One of the worst-kept secrets among public-sector CIOs becomes official. Teri Takai has accepted the position as CIO of California. In announcing her appointment, Gov. Arnold Schwarzenegger pointed out that the state must improve and expand its IT infrastructure. "Teri is the perfect person to do that," he said. "She has [more than] 30 years of experience in this field and possesses the vision necessary to make our great state a leader in the effective use of information technology." Takai is the former Michigan CIO, where she led one of the most comprehensive - and some say, most challenging - IT consolidation efforts ever in state government.
Takai faces numerous challenges in taking over the top IT position in the nation's largest state by population and budget. Not surprisingly, the problems start with money, according to John Thomas Flynn, partner with Flynn, Kossick & Associates, and a former California CIO. Takai has to get a handle on the state's IT spending program, which has become extremely diffuse since the state abolished a central CIO position several years ago.
Flynn also cautioned that Takai must quickly establish project oversight and budget control for the state's dozen or so multimillion dollar IT projects. If Takai creates a good senior management IT team and makes some quick gains early on, Flynn believes she has a good chance of succeeding in a state that has been synonymous with big IT project failures.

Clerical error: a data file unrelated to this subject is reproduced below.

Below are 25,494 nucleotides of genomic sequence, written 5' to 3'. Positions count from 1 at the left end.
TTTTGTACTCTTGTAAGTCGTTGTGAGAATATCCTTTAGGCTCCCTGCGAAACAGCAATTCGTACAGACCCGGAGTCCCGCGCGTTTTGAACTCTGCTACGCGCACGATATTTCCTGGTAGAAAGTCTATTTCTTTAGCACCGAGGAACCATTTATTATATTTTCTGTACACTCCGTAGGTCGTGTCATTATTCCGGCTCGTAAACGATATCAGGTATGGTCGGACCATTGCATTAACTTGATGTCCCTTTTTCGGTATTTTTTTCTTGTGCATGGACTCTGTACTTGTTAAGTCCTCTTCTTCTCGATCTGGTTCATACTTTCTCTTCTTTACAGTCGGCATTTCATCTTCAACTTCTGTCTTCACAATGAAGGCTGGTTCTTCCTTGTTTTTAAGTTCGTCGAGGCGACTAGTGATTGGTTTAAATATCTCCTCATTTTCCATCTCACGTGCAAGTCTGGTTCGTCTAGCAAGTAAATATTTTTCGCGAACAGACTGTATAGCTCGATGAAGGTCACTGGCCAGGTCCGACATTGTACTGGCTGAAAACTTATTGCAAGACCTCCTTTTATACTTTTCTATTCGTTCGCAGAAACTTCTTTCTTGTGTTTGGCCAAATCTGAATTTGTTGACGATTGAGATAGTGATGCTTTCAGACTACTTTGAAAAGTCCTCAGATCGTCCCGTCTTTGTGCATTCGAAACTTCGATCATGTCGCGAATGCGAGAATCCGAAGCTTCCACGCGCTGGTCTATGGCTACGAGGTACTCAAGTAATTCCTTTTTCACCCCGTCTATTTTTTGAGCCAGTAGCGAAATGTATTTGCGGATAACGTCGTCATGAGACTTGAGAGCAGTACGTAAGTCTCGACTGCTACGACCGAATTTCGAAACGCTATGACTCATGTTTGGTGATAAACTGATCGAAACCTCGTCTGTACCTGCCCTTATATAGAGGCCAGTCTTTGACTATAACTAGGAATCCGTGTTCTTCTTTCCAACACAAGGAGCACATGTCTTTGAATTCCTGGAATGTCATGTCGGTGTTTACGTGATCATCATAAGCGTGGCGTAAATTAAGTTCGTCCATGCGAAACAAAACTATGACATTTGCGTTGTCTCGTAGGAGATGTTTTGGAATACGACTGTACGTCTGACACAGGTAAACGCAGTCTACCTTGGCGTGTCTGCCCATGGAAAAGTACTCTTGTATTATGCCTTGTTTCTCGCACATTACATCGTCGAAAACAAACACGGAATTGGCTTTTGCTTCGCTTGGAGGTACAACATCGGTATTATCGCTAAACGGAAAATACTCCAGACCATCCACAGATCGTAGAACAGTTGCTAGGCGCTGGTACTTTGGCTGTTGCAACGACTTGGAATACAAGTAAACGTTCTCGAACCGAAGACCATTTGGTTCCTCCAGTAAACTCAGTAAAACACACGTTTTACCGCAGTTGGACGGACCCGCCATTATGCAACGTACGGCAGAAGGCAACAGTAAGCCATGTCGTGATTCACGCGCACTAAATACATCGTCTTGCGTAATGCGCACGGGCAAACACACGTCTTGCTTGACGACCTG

With Takai's departure, Michigan Gov. Jennifer Granholm appointed Kenneth D. Theis director of the Department of Information Technology. Theis had been deputy director and led the successful implementation of several large IT projects, including a statewide child support enforcement system.
Maryland's newest CIO is Elliot H. Schlanger, who will take over the state's Information Technology Division. He's the former CIO of Baltimore, where he led the 311 hotline service, one of the first in the country. As state CIO, his priorities will include IT consolidation and security, according to Gov. Martin O'Malley's office.
Computerworld magazine's annual award program honoring the 100 "Premier IT Leaders" for 2008 include the following public-sector individuals: